The Dakota Sioux Uprising Intensifies

The Dakota Sioux uprising against the white settlers and Federal authorities in Minnesota had begun in earnest on August 18. During the night and into the early hours of the 19th, a force of about 300 Mdewkanton warriors moved down the Minnesota Valley, led by Chiefs Little Crow, Mankato, Big Eagle, and Wabasha. They approached Fort Ridgely, which had become a sanctuary for hundreds of settlers fleeing the Natives’ wrath. The fort was garrisoned by about 175 Federal troops under Lieutenant Timothy Sheehan.

The chiefs held a council of war, where they urged an end to slaughtering civilians and a revised focus on attacking the Federal army at the fort. But the warriors argued that the Federal artillery at the fort was too strong to withstand and instead urged a raid on New Ulm, a German settlement 16 miles away. There were large stores of food there, the warriors asserted, and the settlers would offer little resistance. Little Crow and about 100 warriors refused, but the rest drifted off without them.

The panicked residents at New Ulm worked with militia to repel several Native charges. Some buildings were burned in the two-hour fight, but the militia kept the Natives out of town. A heavy thunderstorm and the arrival of Federal reinforcements ended the fight. The warriors returned to Fort Ridgely and reported that New Ulm could not be taken. Some stayed behind to lay siege to the town. Over the past two days, the Sioux had killed over 350 settlers in the largest massacre of whites in U.S. history.

Dakota Chief Little Crow | Image Credit:

The next day, Little Crow led an assault on Fort Ridgely. The warriors surrounded the fort and charged, seizing some buildings and gaining a foothold in the northeast corner. But the Federal howitzers ultimately overwhelmed the Natives and drove them off. A few more charges were repulsed as well.

Little Crow resumed the assault the next day, but the Natives still could not withstand the Federal artillery, and their charges were knocked back again. Little Crow called a halt, but during another evening thunderstorm, 400 more Sissetons and Wahpetons from the Upper Agency arrived to reinforce him.

The assaults resumed on the 22nd, with the warriors using grass and flowers to camouflage themselves as they tried sneaking up on the garrison through the brush. When the Natives were revealed, a fierce fight ensued, but the result was the same and the Natives were forced to fall back. Big Eagle said, “But for the cannon I think we would have taken the fort. The soldiers fought us so bravely we thought there were more of them than there were.”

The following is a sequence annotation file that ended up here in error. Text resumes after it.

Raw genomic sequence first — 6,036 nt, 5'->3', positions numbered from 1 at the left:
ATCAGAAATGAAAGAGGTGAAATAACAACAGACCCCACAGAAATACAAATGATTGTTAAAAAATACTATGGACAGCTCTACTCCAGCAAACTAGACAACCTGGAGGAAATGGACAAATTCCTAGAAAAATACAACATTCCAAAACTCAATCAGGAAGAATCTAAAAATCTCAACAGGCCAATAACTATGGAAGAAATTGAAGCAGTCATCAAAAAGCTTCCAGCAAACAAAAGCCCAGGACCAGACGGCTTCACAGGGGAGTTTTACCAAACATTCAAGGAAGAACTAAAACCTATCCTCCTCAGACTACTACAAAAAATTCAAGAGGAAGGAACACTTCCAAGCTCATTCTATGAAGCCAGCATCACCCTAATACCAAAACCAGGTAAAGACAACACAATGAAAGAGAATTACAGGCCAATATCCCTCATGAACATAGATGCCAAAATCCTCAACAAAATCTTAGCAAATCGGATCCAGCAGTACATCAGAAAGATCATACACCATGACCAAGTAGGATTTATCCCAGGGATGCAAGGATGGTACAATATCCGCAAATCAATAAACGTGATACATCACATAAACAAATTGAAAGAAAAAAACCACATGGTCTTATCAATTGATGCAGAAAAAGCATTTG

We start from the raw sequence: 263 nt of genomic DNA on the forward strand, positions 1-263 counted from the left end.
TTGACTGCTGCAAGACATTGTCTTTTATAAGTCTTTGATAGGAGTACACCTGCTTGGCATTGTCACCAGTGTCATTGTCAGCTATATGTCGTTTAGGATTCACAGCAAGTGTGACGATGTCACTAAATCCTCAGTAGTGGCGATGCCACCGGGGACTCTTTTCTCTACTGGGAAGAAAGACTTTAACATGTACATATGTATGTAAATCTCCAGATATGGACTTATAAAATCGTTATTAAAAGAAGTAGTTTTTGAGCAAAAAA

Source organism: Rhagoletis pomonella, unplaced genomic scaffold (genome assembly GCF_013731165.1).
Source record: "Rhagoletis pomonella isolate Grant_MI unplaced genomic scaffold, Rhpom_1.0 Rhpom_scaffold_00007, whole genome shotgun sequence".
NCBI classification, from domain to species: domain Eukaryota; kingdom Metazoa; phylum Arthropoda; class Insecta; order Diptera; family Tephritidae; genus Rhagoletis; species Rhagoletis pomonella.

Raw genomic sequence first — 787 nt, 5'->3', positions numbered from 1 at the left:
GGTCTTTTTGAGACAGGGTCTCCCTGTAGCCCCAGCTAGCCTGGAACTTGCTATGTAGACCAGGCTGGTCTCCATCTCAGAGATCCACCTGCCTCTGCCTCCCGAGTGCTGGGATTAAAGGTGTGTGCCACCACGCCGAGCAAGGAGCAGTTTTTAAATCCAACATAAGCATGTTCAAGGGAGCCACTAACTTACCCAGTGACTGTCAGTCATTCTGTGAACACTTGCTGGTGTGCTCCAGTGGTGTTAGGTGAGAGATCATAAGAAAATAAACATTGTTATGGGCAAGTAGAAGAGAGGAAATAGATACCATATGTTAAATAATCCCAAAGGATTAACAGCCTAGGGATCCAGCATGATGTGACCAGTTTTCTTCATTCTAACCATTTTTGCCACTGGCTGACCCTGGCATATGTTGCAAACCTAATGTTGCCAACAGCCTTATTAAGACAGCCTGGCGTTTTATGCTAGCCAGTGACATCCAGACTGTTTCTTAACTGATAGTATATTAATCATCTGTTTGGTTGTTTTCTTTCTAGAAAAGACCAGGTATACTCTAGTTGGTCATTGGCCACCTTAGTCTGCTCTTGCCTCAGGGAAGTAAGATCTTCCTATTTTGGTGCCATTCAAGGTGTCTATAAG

By this time, the warriors learned that Federal troops of the 6th Minnesota Infantry had left St. Paul and were headed for Fort Ridgely, led by Colonel Henry Hastings Sibley. Little Crow, dazed by an artillery shell, decided to break off the fight and instead help in the ongoing siege of New Ulm. But Little Crow was too hurt to take command, so Mankato would be leading this operation.

On the morning of the 23rd, the reinforced warriors advanced on New Ulm, but by this time the town had been barricaded and reinforced by militia from nearby posts. Vicious fighting took place in the streets as Mankato attempted to surround the town. But by nightfall, the Natives were forced to withdraw. The destruction of nearly 200 buildings left New Ulm in ruins. Aided by Federals, about 2,000 settlers fled 30 miles down the Minnesota River to the town of Mankato. The Sioux gave up attacking the town on the 25th, but the remaining residents feared more attacks and evacuated.

Meanwhile, reports of the Native attacks began appearing in eastern newspapers. Many editors (including Horace Greeley of the influential New York Tribune) incorrectly blamed the uprising on a Confederate conspiracy.

The Santee began withdrawing up the Minnesota River Valley on the 26th. Little Crow tried to enlist other bands of Sioux for aid, but the failure to capture Fort Ridgely and the slaughter of settlers made most reluctant to help. Little Crow denounced the Santees who killed civilians, but this was an inevitable consequence of war being declared.

Sibley’s forces reached Fort Ridgely on the 26th, two days after the Natives had left. Newspaper editors accused Sibley of moving too slow from Fort Snelling, calling him a coward and “the state undertaker with his company of gravediggers.” Sibley searched in vain for the Sioux, then dispatched troops to bury the dead and investigate the Lower Agency. The pursuit of the retreating Sioux continued into September.


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